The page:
Spread the Word About Tech Transfer – It Works!

By Gene Quinn on February 21, 2014

Later today I will be speaking on a panel at the 2014 AUTM annual meeting entitled Getting the Word Out — Technology Transfer Works!  The panel will be moderated by Jennifer Gottwald of the Wisconsin Alumni Research Foundation (WARF). On the panel with me are Joe Allen, Bob Stoll and Kevin Noonan. The conversation should be lively, opinionated and definitely entertaining. We are all believers in University research and development, the patent system and the objective good that Bayh-Dole has done for the entire industry.

One of the things that I will be speaking about directly is how to get the positive message out about what is going on in laboratories all across the country. There are forces that continue to question the value of Bayh-Dole and would love nothing more than to go backwards to the days prior to 1980. That would mean little or no technology transfer from Universities, which is exactly why Senator Birch Bayh (D-IN, ret.) worked to pass Bayh-Dole. Yes, these forces ignore the facts showing conclusively that Bayh-Dole is an objective success. See Bayh-Dole Successful Beyond Wildest Dreams. If I had to come up with one fact that is a perfect example it would be this: prior to passage of Bayh-Dole a grand total of zero drugs discovered at Universities were commercialized, but since passage of Bayh-Dole there have been over 150 drugs commercialized.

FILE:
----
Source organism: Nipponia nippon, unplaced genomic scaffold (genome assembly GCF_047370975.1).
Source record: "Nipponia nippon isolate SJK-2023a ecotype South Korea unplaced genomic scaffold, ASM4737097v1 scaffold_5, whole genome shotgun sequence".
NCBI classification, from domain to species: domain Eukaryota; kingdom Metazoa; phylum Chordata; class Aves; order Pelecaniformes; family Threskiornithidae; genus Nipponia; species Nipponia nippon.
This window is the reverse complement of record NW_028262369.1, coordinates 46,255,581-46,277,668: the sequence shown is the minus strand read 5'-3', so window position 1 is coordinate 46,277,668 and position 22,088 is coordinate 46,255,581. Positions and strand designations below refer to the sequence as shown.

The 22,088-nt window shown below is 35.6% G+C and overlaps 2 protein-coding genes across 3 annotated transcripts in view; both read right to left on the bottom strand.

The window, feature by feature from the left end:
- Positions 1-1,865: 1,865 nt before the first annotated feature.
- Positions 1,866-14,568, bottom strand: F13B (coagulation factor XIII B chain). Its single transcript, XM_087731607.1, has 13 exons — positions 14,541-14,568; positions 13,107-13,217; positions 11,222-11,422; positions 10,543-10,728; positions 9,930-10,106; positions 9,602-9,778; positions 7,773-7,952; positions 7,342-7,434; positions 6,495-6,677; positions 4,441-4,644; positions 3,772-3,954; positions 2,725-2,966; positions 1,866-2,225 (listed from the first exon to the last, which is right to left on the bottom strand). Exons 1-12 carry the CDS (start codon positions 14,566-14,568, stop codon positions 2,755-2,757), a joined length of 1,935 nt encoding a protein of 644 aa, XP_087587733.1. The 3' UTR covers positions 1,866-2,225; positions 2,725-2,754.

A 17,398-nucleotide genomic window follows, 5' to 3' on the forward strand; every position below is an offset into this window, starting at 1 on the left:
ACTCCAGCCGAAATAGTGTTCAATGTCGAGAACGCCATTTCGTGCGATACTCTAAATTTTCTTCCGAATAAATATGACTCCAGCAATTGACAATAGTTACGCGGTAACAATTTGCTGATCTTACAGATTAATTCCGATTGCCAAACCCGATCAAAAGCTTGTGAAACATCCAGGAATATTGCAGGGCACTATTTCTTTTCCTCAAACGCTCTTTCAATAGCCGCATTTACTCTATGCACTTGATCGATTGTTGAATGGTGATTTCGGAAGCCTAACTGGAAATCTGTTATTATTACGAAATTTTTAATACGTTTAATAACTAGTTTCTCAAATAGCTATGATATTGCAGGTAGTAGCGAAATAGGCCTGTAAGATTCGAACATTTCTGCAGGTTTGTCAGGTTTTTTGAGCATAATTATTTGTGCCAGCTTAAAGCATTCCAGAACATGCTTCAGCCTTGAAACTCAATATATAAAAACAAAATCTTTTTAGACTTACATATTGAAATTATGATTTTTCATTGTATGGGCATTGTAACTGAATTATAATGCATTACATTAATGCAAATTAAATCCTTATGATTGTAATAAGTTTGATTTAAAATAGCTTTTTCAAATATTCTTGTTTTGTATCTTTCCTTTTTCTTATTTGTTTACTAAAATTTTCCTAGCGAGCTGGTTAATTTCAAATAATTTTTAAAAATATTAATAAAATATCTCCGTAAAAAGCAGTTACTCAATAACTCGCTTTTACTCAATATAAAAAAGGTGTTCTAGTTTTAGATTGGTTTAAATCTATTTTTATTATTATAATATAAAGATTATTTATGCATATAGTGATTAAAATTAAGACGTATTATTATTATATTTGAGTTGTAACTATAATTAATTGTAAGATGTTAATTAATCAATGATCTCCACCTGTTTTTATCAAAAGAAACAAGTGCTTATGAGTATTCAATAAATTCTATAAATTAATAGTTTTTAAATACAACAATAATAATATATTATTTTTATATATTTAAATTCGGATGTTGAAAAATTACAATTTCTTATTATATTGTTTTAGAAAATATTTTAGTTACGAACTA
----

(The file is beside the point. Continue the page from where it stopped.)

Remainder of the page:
Unfortunately, facts and reality do not stop the challenges by those skeptical of Bayh-Dole and the critical role Universities play in many of the greatest foundational discoveries and innovations ever made. To combat this skepticism, which is probably more correctly characterized as willful ignorance, news needs to flood the marketplace of ideas celebrating the fundamentally important, ground breaking innovations that happen all the time at American Universities.

At IPWatchdog.com we write about Bayh-Dole, technology transfer and University innovation regularly. In 2014 we are going to more regularly write about University innovations in the hope of getting good information out to the public to demonstrate the important role of Bayh- Dole and the innovations coming from Universities.

Help us help you! Below is a list of the information that would be extremely helpful to have, much of which we could not obtain publicly.  Critical to a good, interesting story is conveying the back story, which may be about why the inventor pursued this path in the first place or perhaps about real people who have benefit from the innovation. I understand that  some of the following piece of information may be deemed to be confidential, but the more you provide the more substantive and interesting any article can be, which will lead to greater “good publicity,” which patent owners sorely need in this political climate.

If you would like IPWatchdog.com to cover your University innovations please use this contact form to send us information on the following:

  1. Name of the Inventor(s), with a brief bio (one or two sentences) on each.